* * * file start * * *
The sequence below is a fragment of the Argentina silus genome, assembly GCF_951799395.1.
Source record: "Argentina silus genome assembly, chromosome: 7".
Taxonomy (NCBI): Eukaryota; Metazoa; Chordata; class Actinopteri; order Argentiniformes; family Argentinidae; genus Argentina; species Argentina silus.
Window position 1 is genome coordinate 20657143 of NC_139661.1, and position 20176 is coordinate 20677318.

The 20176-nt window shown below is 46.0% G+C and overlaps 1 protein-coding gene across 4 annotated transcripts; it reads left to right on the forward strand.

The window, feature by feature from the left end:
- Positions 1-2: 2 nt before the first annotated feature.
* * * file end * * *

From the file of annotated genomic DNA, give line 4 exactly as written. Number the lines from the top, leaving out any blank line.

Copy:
Window position 1 is genome coordinate 20657143 of NC_139661.1, and position 20176 is coordinate 20677318.